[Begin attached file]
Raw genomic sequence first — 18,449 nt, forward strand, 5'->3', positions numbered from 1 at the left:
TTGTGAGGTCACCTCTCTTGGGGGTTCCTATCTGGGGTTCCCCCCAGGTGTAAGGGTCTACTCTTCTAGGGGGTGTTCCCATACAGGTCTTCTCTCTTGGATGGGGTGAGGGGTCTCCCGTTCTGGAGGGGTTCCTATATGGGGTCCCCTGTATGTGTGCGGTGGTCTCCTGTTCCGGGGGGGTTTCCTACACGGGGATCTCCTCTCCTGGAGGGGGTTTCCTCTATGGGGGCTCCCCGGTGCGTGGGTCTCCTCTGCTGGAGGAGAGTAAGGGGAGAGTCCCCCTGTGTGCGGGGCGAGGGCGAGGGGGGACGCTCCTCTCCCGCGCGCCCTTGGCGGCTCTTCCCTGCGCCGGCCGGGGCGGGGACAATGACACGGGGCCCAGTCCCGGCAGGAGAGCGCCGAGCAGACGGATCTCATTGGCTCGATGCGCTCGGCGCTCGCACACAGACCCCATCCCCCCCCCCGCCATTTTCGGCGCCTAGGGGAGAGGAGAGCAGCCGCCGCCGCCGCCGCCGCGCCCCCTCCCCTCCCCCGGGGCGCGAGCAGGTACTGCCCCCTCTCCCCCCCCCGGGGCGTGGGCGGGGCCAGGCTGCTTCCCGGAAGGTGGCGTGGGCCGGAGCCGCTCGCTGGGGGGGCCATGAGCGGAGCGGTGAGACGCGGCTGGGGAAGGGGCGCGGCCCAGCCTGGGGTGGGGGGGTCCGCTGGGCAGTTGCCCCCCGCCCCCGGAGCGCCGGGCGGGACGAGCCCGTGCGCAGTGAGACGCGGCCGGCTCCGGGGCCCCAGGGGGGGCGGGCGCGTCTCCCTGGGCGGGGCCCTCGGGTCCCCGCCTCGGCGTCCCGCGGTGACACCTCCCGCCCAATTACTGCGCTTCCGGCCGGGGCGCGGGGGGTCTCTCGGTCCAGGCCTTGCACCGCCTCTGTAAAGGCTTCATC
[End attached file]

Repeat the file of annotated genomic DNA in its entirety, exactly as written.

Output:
Raw genomic sequence first — 18,449 nt, forward strand, 5'->3', positions numbered from 1 at the left:
TTGTGAGGTCACCTCTCTTGGGGGTTCCTATCTGGGGTTCCCCCCAGGTGTAAGGGTCTACTCTTCTAGGGGGTGTTCCCATACAGGTCTTCTCTCTTGGATGGGGTGAGGGGTCTCCCGTTCTGGAGGGGTTCCTATATGGGGTCCCCTGTATGTGTGCGGTGGTCTCCTGTTCCGGGGGGGTTTCCTACACGGGGATCTCCTCTCCTGGAGGGGGTTTCCTCTATGGGGGCTCCCCGGTGCGTGGGTCTCCTCTGCTGGAGGAGAGTAAGGGGAGAGTCCCCCTGTGTGCGGGGCGAGGGCGAGGGGGGACGCTCCTCTCCCGCGCGCCCTTGGCGGCTCTTCCCTGCGCCGGCCGGGGCGGGGACAATGACACGGGGCCCAGTCCCGGCAGGAGAGCGCCGAGCAGACGGATCTCATTGGCTCGATGCGCTCGGCGCTCGCACACAGACCCCATCCCCCCCCCCGCCATTTTCGGCGCCTAGGGGAGAGGAGAGCAGCCGCCGCCGCCGCCGCCGCGCCCCCTCCCCTCCCCCGGGGCGCGAGCAGGTACTGCCCCCTCTCCCCCCCCCGGGGCGTGGGCGGGGCCAGGCTGCTTCCCGGAAGGTGGCGTGGGCCGGAGCCGCTCGCTGGGGGGGCCATGAGCGGAGCGGTGAGACGCGGCTGGGGAAGGGGCGCGGCCCAGCCTGGGGTGGGGGGGTCCGCTGGGCAGTTGCCCCCCGCCCCCGGAGCGCCGGGCGGGACGAGCCCGTGCGCAGTGAGACGCGGCCGGCTCCGGGGCCCCAGGGGGGGCGGGCGCGTCTCCCTGGGCGGGGCCCTCGGGTCCCCGCCTCGGCGTCCCGCGGTGACACCTCCCGCCCAATTACTGCGCTTCCGGCCGGGGCGCGGGGGGTCTCTCGGTCCAGGCCTTGCACCGCCTCTGTAAAGGCTTCATC